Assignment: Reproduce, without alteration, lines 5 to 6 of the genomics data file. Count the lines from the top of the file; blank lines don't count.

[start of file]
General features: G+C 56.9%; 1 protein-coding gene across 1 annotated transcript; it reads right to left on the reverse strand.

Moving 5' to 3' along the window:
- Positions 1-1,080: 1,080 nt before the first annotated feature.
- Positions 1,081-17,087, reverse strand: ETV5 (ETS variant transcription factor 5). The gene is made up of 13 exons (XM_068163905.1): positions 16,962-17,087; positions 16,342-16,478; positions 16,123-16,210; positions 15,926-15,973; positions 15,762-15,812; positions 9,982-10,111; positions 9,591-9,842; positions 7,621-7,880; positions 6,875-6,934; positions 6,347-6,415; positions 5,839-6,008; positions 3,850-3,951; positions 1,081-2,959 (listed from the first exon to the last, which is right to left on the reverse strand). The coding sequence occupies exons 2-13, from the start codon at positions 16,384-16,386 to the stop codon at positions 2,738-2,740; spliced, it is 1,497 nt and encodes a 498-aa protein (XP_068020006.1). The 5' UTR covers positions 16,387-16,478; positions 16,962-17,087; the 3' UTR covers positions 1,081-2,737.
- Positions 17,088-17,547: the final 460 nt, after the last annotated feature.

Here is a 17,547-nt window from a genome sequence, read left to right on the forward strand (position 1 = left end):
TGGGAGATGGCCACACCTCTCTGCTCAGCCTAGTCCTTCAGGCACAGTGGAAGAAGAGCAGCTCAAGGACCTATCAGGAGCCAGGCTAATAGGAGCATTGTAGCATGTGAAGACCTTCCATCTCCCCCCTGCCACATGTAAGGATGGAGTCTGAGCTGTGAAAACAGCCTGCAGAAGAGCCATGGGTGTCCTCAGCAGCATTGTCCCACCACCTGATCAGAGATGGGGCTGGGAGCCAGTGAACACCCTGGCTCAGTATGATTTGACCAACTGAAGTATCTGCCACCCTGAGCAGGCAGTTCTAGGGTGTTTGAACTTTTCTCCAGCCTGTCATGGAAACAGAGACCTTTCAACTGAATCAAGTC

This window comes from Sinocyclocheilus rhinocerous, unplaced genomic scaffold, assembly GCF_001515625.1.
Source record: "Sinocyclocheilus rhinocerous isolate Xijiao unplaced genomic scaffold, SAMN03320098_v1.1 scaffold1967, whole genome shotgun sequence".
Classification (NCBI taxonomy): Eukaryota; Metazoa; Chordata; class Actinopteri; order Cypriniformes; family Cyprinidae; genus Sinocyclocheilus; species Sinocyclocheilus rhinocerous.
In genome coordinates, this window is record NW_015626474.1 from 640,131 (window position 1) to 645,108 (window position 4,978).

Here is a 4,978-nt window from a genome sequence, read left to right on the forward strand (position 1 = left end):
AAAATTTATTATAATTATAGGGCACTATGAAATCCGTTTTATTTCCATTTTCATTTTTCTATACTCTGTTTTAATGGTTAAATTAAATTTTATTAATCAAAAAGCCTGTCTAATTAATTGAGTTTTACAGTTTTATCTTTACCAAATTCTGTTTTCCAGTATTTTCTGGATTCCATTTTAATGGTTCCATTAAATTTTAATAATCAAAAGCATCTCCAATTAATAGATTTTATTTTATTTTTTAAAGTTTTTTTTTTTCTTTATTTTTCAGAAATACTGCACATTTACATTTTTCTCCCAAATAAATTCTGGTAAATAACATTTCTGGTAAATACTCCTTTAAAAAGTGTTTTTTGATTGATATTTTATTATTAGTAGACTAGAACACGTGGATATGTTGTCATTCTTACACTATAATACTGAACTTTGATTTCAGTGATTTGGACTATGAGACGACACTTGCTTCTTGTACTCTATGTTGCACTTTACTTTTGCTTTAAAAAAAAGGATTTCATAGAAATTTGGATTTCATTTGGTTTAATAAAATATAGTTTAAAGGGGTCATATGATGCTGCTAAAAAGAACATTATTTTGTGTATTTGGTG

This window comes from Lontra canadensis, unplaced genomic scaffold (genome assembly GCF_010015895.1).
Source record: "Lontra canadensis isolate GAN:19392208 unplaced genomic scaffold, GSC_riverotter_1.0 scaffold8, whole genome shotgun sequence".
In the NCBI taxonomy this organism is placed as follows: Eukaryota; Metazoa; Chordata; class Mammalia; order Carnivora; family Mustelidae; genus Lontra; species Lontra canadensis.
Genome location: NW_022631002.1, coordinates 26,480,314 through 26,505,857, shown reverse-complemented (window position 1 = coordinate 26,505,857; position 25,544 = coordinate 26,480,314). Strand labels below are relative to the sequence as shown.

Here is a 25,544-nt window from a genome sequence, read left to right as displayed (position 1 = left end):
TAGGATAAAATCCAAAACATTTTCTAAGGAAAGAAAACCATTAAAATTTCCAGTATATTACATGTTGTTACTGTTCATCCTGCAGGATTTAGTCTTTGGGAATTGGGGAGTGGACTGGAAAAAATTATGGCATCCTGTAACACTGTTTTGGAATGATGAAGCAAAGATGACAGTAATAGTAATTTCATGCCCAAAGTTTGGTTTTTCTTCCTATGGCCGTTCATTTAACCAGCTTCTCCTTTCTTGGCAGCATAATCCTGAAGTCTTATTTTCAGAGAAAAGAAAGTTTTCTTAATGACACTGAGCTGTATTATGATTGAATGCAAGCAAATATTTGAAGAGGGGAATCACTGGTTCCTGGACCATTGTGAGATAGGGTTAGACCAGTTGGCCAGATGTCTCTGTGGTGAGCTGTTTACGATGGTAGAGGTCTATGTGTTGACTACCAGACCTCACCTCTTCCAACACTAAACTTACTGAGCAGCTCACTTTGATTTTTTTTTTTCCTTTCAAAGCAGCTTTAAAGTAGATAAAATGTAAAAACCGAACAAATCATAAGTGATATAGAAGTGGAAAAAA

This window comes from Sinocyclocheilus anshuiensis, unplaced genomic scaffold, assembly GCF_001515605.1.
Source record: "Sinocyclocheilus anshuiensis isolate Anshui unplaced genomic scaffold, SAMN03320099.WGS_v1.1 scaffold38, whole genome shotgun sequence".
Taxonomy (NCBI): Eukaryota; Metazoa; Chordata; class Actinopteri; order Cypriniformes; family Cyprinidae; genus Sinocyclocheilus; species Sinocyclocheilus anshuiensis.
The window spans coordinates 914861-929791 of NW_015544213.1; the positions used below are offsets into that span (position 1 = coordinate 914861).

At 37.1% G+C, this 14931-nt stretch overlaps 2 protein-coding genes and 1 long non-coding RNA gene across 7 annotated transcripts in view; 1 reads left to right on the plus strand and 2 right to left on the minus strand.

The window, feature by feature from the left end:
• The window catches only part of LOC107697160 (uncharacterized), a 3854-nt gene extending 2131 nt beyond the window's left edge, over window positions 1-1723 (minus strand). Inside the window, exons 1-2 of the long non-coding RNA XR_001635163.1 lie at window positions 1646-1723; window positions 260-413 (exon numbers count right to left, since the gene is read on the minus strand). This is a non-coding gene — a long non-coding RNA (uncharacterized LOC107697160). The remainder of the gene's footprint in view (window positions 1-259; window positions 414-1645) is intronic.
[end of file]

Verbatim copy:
- Positions 17,088-17,547: the final 460 nt, after the last annotated feature.

Here is a 17,547-nt window from a genome sequence, read left to right on the forward strand (position 1 = left end):